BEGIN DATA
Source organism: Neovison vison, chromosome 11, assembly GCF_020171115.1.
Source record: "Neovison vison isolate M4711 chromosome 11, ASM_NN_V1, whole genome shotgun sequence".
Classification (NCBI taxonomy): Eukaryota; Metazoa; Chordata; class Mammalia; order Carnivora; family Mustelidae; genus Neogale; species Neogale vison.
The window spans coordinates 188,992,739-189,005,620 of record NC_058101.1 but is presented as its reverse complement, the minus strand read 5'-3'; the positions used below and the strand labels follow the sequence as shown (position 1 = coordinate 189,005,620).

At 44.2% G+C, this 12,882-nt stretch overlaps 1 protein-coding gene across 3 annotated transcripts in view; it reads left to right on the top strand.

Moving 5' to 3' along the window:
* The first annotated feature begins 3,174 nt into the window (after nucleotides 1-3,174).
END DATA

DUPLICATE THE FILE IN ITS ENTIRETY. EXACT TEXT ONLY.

Source organism: Neovison vison, chromosome 11, assembly GCF_020171115.1.
Source record: "Neovison vison isolate M4711 chromosome 11, ASM_NN_V1, whole genome shotgun sequence".
Classification (NCBI taxonomy): Eukaryota; Metazoa; Chordata; class Mammalia; order Carnivora; family Mustelidae; genus Neogale; species Neogale vison.
The window spans coordinates 188,992,739-189,005,620 of record NC_058101.1 but is presented as its reverse complement, the minus strand read 5'-3'; the positions used below and the strand labels follow the sequence as shown (position 1 = coordinate 189,005,620).

At 44.2% G+C, this 12,882-nt stretch overlaps 1 protein-coding gene across 3 annotated transcripts in view; it reads left to right on the top strand.

Moving 5' to 3' along the window:
* The first annotated feature begins 3,174 nt into the window (after nucleotides 1-3,174).